It's the end of an era for bike sharing in Denver. After nearly 10 years of service, B-Cycle will cease operations in Denver Thursday.
"It was really a game changer, it gave people options," said Danny Katz, director of CoPIRG and a member of the advocacy group, Denver Streets Partnership.
Advocates are now hoping the city will select a replacement for B-Cycle that offers a variety of micromobility options.
"Micromobility is things like bike share, e-bikes and electric scooters, and we’re calling on micromobility providers to go big, and create a comprehensive network across the city where everyone can have access to these options," said Katz.
The Denver Department of Transportation and Infrastructure (formerly Denver Public Works) says it plans to put out a request for proposals in the coming weeks. The city has expressed interest in choosing a new company to contract with, to replace the permitting process it has used for the electric scooter and bike companies Lime, Bird, Spin, Razor, and Lyft. This could limit the overall number of companies in operation in Denver.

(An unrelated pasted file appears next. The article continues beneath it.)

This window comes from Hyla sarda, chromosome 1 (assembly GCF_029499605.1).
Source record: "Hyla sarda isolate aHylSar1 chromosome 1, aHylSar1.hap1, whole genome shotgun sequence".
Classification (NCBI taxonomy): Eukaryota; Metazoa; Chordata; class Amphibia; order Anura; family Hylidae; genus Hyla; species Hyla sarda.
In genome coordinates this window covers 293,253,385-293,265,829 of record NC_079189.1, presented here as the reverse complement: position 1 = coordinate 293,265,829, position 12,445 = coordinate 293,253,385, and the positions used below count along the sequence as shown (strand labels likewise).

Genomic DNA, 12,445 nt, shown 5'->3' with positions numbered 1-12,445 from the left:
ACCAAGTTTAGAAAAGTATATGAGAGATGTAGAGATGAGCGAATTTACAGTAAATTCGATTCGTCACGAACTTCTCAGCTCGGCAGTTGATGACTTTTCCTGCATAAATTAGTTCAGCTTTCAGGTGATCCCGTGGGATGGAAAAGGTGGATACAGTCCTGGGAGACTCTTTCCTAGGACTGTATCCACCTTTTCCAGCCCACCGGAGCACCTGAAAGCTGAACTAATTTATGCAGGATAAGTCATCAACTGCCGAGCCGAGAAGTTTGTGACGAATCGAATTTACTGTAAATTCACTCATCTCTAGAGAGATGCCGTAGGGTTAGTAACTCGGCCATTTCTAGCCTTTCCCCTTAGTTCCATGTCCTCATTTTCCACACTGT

The Denver Streets Partnership wants a micromobility provider that will offer a variety of options, service in more Denver neighborhoods, and low cost or free rides for Denver residents. Katz expects that will require some sort of public funding from the city of Denver.
"We need to look at ways to support micromobility in the same way that we support roads or buses," said Katz. "It's hard to imagine a system long term without some kind of public funding," he said.
B-Cycle's popularity has declined since peaking in Denver in 2014, and especially after options like dockless scooters and electric bikes entered Denver. The city says there are an average of 9,137 trips per day on electric scooters, and 540 trips on dockless bikes each day.
B-Cycle's ridership hit a peak in 2014 but has since fallen to below an average of 900 trips per day.